therefore continue to be healthy.
In point of morality. wi believe it is gener
ally conceded, that there is no section of coun.
try more exem lit, from all inducement to vicious
habits, than this. We would hazard the aser
tion, that we stand uinrivalled in this particular.
Extellent Boarding cists he had in the Village
and vicinity. at $8 per month.
The School will continue the common Scho
Tih'e Classics, $16 per session.
T'he Natural Vgiences, 16
V-laglish Grammar, Geog- z 9 ,,
rply, anid History,
Readin, 4Vrititg, Arith. 6 " .
Dr. A. B. ARNOLD, Pres. B. Trs.
W. R. SANI)E11S. Vice Preo.
W. C. COZI1Y, Trea.urer
M \TTH EW YOUNG.
J. 1111FFET SIMZPSC)N. Trustees
S. J. SHACKLEFORD,
By order of the Board.
J. G. CALDWELL, Secretary.
Dec 19, 1838 c 47
The Pendleton Messenger. and the Weekly
Chronicle & Sentinel, of Augusta, will copy
the above three times, and forward their ac
counts for pavment.
W E Have the pleasure of' i"ormainig our
friends tad the piblbe in geteral, thant
the exercises of these lnstitutiotis. will recom.
menlce Ol 2nd Monday in January next.
To meet the increasing patronage of this De
partnent, we have added another Teacher, it
will therefore lie condaicted ia ruture, under the
joint rontiol of Mr. J.Avx.- Lpsi.xr, our former
Teacher,and Mr. WuI..A V C. MoRAW-1 ,tate of
the English Academy; both gridaittes of the
S.Carolia College, and experienced Teachers.
English Male Departnment.-This Depart
went will he under the management or* Mr.
JaMis GLs, a graduate of Franklin College,
ard ofeverarjiars eligheace ifi teiehing.
Fianae Departmet.-Will be cioducted by
Mr. JAB. M. Fats and Lady,and Miss U'HaU.
late of the Sunterville Acailemies. dititin- maknted
alike for their literary qahflications. and expe
rience as Teachers. Mrs. Fenn and .lits '
Hato, the former distintished as a Musical &
French teacher, and the latter in Paintings.
These braaches will dhercfore be taught in the
most improved and pet iet sVstem.
The Public will discover that we are ineur
ring san itnmense expense for the benefit of the
youths of the coantry, and all we ask is a, ex.
amination into the nierits ofoir istitutisons,be
lieving that thvy vill be iatroniz d it'knpwii.
For we are bold to nsert that in too one point
are our 8chook< surpassed by any ins the Sovath
ern States. No Student will he admitted into
tany of'the Schiools.un ltless le eoie- reconamen.
dead by a good moral character. and ithe comes
from another School, he shall aring with him. a
certificate of his character and stanling. A
Chapa 1 is now buildinia in the place, in-ended
for the exclus:ve henetfit4f the Sclools. Terms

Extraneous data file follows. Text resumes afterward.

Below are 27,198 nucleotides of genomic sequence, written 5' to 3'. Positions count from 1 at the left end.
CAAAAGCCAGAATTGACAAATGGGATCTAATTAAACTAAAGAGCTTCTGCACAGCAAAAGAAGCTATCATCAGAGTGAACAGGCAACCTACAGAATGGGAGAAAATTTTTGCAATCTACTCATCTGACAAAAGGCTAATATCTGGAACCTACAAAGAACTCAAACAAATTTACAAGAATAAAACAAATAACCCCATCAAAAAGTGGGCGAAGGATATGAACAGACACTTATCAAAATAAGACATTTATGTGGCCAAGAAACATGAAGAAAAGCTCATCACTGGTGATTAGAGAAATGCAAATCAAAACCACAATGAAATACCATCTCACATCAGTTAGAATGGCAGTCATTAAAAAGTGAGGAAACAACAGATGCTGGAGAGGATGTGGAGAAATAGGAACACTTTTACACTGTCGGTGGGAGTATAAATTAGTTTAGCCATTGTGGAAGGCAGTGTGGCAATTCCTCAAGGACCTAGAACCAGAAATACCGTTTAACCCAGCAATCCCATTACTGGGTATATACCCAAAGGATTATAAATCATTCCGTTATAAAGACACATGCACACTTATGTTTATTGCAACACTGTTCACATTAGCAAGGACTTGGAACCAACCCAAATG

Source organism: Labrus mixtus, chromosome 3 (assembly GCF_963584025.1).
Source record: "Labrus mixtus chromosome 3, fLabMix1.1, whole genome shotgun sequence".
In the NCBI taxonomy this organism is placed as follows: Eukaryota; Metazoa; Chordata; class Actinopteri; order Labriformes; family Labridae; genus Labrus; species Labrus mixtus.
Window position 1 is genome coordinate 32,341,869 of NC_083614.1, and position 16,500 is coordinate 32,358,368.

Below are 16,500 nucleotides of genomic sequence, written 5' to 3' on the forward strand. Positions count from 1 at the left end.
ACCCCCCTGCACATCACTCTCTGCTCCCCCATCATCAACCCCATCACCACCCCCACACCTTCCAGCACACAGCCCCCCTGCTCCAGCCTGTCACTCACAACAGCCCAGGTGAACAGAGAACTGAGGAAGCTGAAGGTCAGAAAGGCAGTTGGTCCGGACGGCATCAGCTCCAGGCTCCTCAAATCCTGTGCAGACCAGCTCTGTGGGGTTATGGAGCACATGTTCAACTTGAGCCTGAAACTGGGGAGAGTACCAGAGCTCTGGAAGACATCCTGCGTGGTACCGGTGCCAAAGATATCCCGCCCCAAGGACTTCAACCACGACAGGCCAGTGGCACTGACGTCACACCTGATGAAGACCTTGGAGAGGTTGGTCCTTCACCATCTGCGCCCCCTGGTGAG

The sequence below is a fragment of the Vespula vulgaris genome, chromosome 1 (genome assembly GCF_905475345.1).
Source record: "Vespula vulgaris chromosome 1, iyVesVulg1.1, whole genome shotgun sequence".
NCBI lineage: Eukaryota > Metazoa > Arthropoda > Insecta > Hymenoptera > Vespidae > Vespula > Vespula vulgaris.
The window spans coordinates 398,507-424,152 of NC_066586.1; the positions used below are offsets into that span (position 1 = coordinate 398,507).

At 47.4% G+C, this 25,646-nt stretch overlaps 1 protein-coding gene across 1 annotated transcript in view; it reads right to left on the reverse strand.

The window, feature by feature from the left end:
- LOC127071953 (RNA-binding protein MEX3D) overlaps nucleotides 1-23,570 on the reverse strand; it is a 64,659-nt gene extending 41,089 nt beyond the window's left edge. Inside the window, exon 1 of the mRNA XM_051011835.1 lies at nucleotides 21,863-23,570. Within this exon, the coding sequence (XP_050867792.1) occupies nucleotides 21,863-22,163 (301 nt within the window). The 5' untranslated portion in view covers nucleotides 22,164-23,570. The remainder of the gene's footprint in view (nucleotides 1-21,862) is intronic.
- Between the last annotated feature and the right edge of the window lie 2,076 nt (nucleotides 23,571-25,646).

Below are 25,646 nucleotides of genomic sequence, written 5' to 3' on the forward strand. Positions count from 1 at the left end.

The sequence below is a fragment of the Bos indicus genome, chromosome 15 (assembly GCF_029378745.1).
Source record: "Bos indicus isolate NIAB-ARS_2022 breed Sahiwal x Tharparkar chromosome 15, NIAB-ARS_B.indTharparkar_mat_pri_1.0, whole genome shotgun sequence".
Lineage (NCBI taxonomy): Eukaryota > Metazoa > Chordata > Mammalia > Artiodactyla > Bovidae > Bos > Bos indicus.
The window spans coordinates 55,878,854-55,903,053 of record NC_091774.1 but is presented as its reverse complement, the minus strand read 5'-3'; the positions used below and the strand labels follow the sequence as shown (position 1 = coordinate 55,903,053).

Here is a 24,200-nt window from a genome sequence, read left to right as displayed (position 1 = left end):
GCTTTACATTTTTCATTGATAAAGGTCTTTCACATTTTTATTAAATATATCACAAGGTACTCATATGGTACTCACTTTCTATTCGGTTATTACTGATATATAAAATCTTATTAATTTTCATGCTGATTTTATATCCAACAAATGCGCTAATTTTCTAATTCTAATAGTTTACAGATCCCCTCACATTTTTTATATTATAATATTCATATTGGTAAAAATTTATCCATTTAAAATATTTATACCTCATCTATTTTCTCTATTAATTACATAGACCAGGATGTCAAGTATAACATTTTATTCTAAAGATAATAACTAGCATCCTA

of board and Tuition are as moderate as else
where in this District
E. it. CALIOUN.
ALIUitr WALLER. I
TlOMA U. BYRD,
Greenwood, Dec. 15 1838 c 46
V. the undersined, invite the attention
ofthe Ptiblitr. t thi n'ke ne ria lamons ins
lhe Chim.'sical Sc'h,,me am (:e.nue emd. ~~Abes.ame
Dataiic: 8. C. We ha% e agreed t., take charge
of t uis Academy in connexion. and. prisvided
we can obtain a sufliit ehtare' o thme Pubbneam
paatrontage, wveexpec: to. 'omtinue tog ethaer for
somte year.W will give instructionis in all
the branches requisite for enteritng thae .South
Carolina College or aiay other in the United
States. The prmncipal of these will be the Greek
and Latin L.anguages, Mtahenmticse, History
and Geography. Composition, l)eclamtion,
Reading and Writing, will be strictly attended
to. As we will he abale so In arrange otar clas
sea, that each one oif us can devm.te his exclu
sive atte'ntioni to particular hraanchies, we flatter
ourselves that they will he thoroughly taught.
We pledge ourselves to use our attmos: efforts,
not ornly, to facilitate the proitress oif our puplile
in their studies, buit alsoto ianstil into their tmnds,
correct prianc iples of' morality ~OAN
J. I,. LESLY.
Greenwvood, Dec 14. 1838 e 46
.'?ke Lonag FrEesses.
W, thae subscrihers, a e comipehled to sy
to our friends amid ceustomaers, that they
must recollect that the merc:hantse nieed :heir umo
ney, and miecessuarily aaaast mnake coitetionms, af
ter toilinag hard. 'day amid night, to serve thme'ir
cusbtners faithfully, and sell them goods mit
time, for 12 months We think it our duty, to
clan of our enastomiere. sutttleemnts oh aell 0open
mts, by the 1st of Jantiary, each year, ex
w hich stand open by spiecial agree.
na e are comnpelled. in conducting our
bui i.s to hbe prompnlt in attenadingj to our py
me its aiid beg of ouar cuistomners to recollect,
that this is the way to establo tap to compete wi;h
outr neiuhhbor,e ina busins, andm sell them Goods
on the most reasonable terms.
We feel #iratefiul toi our friends and patrons.
for the liberal patronage hernetofoare extenaded
towards us, and hope, by strict anid nnitted
atterttion to business, to mierkt a contitnuanice oh
NICHOLSON & PRESfLEY
W104tt , 1ss.
Childhood is like the laughing hours
Of early Spring
The very cloud that o'er it lowers
A charm can bring;
For, like an April sky,
A shower, a sunny ray,
So the bright tear in childhood's eye
A smile can chase away.
But even whilst we gaze
Those early slays are gone,
And soon the glow ing rays
Of Summer hasten on :
The bud haih opened to the flower,
The boy to manhood sprung.
And from his heari sin's dark'ning power
Its bitterness hath wrung.
He dreams that he can win from fame
Asn honored, deathless name;
Am fCollowing glory's banner's bright,
He Gods an early grave;
But mtonimory enshrouds in night
The last hope of the brave.
lie is forgotten-o'er his bier
No nation's tears are ulsed ;